‘Internal/external’ evaluation.

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I have often looked to the external world to get my sense of value.

This is not surprising. As I wasn’t encouraged or supported by my family or school or society generally to listen to my inner voice/feelings about what felt right. I actually switched off to my internal experience and became all about what the world thought of me.

This is a terrible place to be. Really no sense of trust in my own truth. No connection to the feelings and emotions that would be able to guide me. So completely at the mercy of other peoples opinions and societies parameters as to what being fulfilled and happy looks like.

Its important to process the worlds feedback,  but if we have no real way of processing this information through our own internal systems of evaluation then we are just in reaction to everything out there. With no real foundation of assessing if it resonates as true for us.

What I mean by the internal systems is not so much our thinking/rational mind or our conditioned narratives about what is right and good for us. No, I am talking about our intuitive body wisdom. Physical responses to the world and our feelings. This is not the world of cliches and trite regurgitated wisdom and idioms.  This is a world where generalisations and binary, dualistic thinking gives way to subtle ever changing intuitive responses. It includes all the emotions, feelings and experiences that come through us, not disregarding or brushing anything under the carpet. This takes courage, it takes a willingness to let go this fixed idea of who we are so we can respond from our most creative and vibrant spaces.



Hazy moon

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 Though we find clear waters ranging 
           to the vast blue sky in Autumn;
    How can it compare to the hazy moon 
            on a spring night; 

    Most people want to have it pure white, 
    But sweep as you will, 
            you cannot empty the mind. 

           —  Keizan Zenji, Denkoroku, Case 6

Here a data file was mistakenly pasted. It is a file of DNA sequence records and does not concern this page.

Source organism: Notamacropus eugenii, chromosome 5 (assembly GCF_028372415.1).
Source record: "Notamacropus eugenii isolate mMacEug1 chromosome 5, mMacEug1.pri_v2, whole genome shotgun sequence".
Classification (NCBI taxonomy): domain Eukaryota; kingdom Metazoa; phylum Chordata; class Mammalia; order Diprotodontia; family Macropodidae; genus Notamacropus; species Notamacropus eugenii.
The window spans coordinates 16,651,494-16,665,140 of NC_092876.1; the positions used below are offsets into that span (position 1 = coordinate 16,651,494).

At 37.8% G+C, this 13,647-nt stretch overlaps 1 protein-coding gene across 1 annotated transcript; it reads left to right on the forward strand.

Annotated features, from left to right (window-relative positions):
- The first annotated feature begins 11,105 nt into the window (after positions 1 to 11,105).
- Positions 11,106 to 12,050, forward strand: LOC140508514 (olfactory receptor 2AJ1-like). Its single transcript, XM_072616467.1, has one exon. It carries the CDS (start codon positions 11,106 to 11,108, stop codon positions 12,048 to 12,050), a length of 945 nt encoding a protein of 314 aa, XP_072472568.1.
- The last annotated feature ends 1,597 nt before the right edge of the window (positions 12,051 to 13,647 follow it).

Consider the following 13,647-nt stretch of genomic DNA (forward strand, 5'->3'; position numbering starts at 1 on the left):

Comparing mind, status and jealousy

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I  was out with a good friend the other day and she was talking about how she finds the british are obsessed with status. (she’s not from round ere’ originally).

I guess I hadn’t seen that so much before and I agree. It seems we feel most comfortable talking about what we have achieved. Be it work, family, relationships, interests or whatever. Its a strong trait in the spiritual life too. Its being interested in the goals and outcomes.

She went on to say how its a bit of a turn off for her and she is more interested in the process and experience of life. How does/did it feel? The textures and details.

I am the same. Although I get caught up in the whole desire to prove my worth, actually when I look at my preference I would like to get inside the process of life more. And am not so fussed about the external appearances.

I suppose its a way of feeling ok about ourselves and creating a strong sense of identity. By talking about what we do and what we achieve in life it helps us to establish ourselves in the different contexts we find ourselves in.  But its easy to get into a kind of hierarchical feeling around this stuff. Thats the comparing mind. It wants to know how we measure up.

I remember telling people over the years that I work as a cleaner. I remember the twinge of shame that came with it. I also remember some people looking a bit shocked and changing the subject. How easy it is to judge people and ourselves on ‘what they/we do’. How easy is to judge people/ourselves full stop. Its normal and we all do it.

One of the Buddhist precepts is around approaching people on even ground. That is we learn to see through the apparent ‘better than’/ ‘less than’ dichotomies, whilst maintaining an appreciation of difference.  Easier said than done. Jealousy, judgment and fear are all parts of life too. For me accepting my jealousy etc has been essential in it not having as much power. But even jealousy has something to tell us if we are willing to give it space and kindness and not get into self hate/denial.